Twenty-five years ago, Alexis was homeless and struggling with substance use – until she found permanent housing with Homes First. To give back to our organization, Alexis decided to volunteer with us. Last month, she celebrated her 10th and final year as a resident member of our Board of Directors.
Here is her story.
How long have you been a resident of Pleasant Manor?
I’ve been here in the building since it opened. When I first got involved with Homes First, I was homeless, and I applied to get into Street City [one of our first housing projects for people with severe mental health and addiction issues]. I was accepted, and that was it. And then a year later, this building was opening and 15 of us (a mix of men and women) were accepted to move [in]. And since that time, there’s been people who’ve moved on, there’s been people who’ve passed away. I’ve seen the building grow and change, I’ve seen the neighbourhood grow and change, and you know, I like living in this neighbourhood- I mean hey, you live where you’re comfortable. Once I started to figure out where things were in the neighborhood I thought, man, where I’m living is great, you know it’s a short walk over to the grocery store, I can get anything I needed there, the bank was just on the other side of the bridge. I mean, it was perfect.
What went through your mind when you heard that you’d received housing?
Oh, I was ecstatic. I knew I didn’t want to go through any more homelessness. I got tired of couch surfing. As I was going gradually downhill, I ended up sleeping in my car at one point and I had to lose the car because I couldn’t afford it. And then I ended up sleeping on park benches and stuff. And so yeah, it was pretty rough – I even ended up in the shelter system. I didn’t know what I was going to do next in terms of housing, and I was trying to stay sober at the same time. And that was hard enough. I mean, I was dealing with alcoholism. And so once I got my feet planted at Street City, then I could stay sober. That gave me a foundation to start with. And I was so grateful. I was going through a lot – the amount of time I lived at Street city I was out to [AA] meetings almost every night of the week, when I first got there. I was trying to get a handle on my recovery. So I was busy back then. And a lot younger (laughs).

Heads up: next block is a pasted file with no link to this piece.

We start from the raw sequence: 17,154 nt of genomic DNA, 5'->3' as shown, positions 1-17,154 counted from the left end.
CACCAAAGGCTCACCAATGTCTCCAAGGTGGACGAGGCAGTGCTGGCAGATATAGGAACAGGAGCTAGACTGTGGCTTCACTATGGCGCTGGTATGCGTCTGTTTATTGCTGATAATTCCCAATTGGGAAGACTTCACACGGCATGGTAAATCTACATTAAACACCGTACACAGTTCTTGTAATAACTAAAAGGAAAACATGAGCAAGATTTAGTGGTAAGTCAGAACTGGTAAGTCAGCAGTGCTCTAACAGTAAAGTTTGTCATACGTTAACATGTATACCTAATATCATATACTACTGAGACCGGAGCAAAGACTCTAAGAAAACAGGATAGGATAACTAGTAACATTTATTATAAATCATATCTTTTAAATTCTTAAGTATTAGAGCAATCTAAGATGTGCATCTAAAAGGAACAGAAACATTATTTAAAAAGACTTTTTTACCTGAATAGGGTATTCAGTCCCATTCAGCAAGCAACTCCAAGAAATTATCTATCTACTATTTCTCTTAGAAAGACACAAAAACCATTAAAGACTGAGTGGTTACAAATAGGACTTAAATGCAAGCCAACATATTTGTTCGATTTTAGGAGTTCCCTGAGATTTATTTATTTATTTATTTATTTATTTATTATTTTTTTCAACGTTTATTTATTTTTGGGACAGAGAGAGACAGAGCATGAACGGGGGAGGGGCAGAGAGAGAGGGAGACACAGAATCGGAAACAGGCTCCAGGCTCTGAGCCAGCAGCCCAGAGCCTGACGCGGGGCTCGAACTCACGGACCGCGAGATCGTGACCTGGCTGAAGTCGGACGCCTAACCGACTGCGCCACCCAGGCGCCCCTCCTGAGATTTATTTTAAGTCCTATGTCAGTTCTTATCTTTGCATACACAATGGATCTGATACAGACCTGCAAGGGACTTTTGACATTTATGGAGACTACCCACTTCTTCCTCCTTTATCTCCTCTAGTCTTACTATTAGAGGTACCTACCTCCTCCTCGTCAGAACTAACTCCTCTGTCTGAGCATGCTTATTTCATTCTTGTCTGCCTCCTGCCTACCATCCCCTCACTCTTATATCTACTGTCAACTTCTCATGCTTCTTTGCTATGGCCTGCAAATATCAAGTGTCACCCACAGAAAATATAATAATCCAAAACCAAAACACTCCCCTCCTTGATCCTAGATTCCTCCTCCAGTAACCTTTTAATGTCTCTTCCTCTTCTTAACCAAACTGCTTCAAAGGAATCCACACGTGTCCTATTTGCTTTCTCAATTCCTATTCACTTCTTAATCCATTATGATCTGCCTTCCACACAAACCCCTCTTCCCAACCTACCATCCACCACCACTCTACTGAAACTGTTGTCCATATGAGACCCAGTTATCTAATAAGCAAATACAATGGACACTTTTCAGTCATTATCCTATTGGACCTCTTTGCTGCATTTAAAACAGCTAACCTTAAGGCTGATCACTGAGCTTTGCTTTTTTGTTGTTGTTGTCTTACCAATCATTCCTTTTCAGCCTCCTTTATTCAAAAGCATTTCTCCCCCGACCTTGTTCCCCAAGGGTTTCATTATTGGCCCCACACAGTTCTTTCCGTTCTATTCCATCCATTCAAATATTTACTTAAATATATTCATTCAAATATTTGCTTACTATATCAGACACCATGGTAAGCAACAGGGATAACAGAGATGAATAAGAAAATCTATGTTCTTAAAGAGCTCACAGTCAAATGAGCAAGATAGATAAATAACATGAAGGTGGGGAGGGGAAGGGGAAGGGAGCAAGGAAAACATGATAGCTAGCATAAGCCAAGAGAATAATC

Thank you for sharing that. I want to ask a few questions relating to your experience on the board. Why did you decide to join our Board of Directors?
I’d already been living here about 10 years, and I kind of wanted to know what was going on and how Homes First worked and everything, because I knew it was a good organization. But I had no idea just all the mechanisms involved in making it run. So I was kind of curious. I went to my first meeting and found out a little bit about it, and then I was given a tour of all the different properties. And I was going wow, you know, it’s bigger than just [my] building.
I care about people, too. I was marginally housed, so there was a handful of us that I knew at the time that were all in kind of similar situations… some had addictions, some didn’t, and I just kind of felt like I could be a voice or something. It was altruistic – Homes First gave me a shot so I was trying to give back to Homes First a little bit.
Can you describe the role of a resident board member?
As a tenant rep I’m there on behalf of all the tenants, and then any decisions that are made with regards to tenants, I’m there and then I take that information, and I bring it back to the people in my building. And they talk to other people in other buildings, and it’s sort of like a network of people. I was given a voice, and if I had any questions about something they [the board] were doing, I could ask them. So I had that freedom. When I first got to the board, I didn’t understand about profit and non-profit. They [Homes First] sent me to a one-day workshop and that was a tremendous gift. And then actually, our organization got mentioned as an example of how things should be running for non-profits. And I felt pretty proud of myself. I thought yeah, I’m volunteering for a pretty good organization here.
What has been your biggest takeaway?
I was never that great in math, but actually, because of being on the Finance Committee, I’m able to manage my money a lot better. I figured out what’s important and what’s not important, and about buying something that might affect my budget. I was never very manageable with my money before. When I was, well I call it my party days, any money I made went into a pretty crazy life I had at one point. So, it’s dividends that I’ve gotten from this.
Are there any other memorable moments you’d like to share?
I’ve gotten to learn a lot about myself, I mean, I’m a better person for it. I’ve been exposed to different people from different backgrounds, and it’s enriched my life. And I guess the unique experience that I had, having come from hard to house at one point, brought that uniqueness to the board. The people that were on the other side of the table got exposed to me…and they found out that I was a pretty decent person. There’s one or two people that are from the area here that I bump into, that were on the board, and now they’ve got children and stuff. And so, it’s just something I’ll never forget.
We are so grateful for the consistent enthusiasm and excellent communication skills Alexis has brought to our board. She will be greatly missed!